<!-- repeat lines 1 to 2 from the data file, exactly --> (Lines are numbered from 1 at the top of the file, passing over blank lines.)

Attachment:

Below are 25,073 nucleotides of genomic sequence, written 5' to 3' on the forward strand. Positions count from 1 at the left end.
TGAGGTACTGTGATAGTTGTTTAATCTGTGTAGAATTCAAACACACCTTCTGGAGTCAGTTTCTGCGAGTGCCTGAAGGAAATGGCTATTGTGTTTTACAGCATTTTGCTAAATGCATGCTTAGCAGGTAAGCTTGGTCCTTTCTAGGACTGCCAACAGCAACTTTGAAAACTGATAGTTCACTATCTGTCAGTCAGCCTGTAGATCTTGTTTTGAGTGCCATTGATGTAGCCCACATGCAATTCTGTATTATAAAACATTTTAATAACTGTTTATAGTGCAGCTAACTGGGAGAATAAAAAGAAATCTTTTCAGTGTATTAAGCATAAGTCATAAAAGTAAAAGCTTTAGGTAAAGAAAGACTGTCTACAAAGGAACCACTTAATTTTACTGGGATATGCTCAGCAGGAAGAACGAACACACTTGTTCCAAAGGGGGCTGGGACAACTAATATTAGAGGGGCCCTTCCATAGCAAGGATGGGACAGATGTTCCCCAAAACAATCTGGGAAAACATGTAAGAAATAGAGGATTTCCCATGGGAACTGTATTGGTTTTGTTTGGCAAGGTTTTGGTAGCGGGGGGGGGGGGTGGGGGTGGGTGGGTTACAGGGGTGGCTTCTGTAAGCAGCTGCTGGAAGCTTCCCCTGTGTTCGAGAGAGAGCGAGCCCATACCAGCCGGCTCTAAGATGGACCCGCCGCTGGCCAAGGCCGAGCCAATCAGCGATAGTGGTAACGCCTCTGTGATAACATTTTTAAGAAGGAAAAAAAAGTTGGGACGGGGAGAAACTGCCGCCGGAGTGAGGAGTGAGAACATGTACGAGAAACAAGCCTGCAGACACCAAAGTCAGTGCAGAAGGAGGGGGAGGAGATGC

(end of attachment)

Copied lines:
Below are 25,073 nucleotides of genomic sequence, written 5' to 3' on the forward strand. Positions count from 1 at the left end.
TGAGGTACTGTGATAGTTGTTTAATCTGTGTAGAATTCAAACACACCTTCTGGAGTCAGTTTCTGCGAGTGCCTGAAGGAAATGGCTATTGTGTTTTACAGCATTTTGCTAAATGCATGCTTAGCAGGTAAGCTTGGTCCTTTCTAGGACTGCCAACAGCAACTTTGAAAACTGATAGTTCACTATCTGTCAGTCAGCCTGTAGATCTTGTTTTGAGTGCCATTGATGTAGCCCACATGCAATTCTGTATTATAAAACATTTTAATAACTGTTTATAGTGCAGCTAACTGGGAGAATAAAAAGAAATCTTTTCAGTGTATTAAGCATAAGTCATAAAAGTAAAAGCTTTAGGTAAAGAAAGACTGTCTACAAAGGAACCACTTAATTTTACTGGGATATGCTCAGCAGGAAGAACGAACACACTTGTTCCAAAGGGGGCTGGGACAACTAATATTAGAGGGGCCCTTCCATAGCAAGGATGGGACAGATGTTCCCCAAAACAATCTGGGAAAACATGTAAGAAATAGAGGATTTCCCATGGGAACTGTATTGGTTTTGTTTGGCAAGGTTTTGGTAGCGGGGGGGGGGGGTGGGGGTGGGTGGGTTACAGGGGTGGCTTCTGTAAGCAGCTGCTGGAAGCTTCCCCTGTGTTCGAGAGAGAGCGAGCCCATACCAGCCGGCTCTAAGATGGACCCGCCGCTGGCCAAGGCCGAGCCAATCAGCGATAGTGGTAACGCCTCTGTGATAACATTTTTAAGAAGGAAAAAAAAGTTGGGACGGGGAGAAACTGCCGCCGGAGTGAGGAGTGAGAACATGTACGAGAAACAAGCCTGCAGACACCAAAGTCAGTGCAGAAGGAGGGGGAGGAGATGC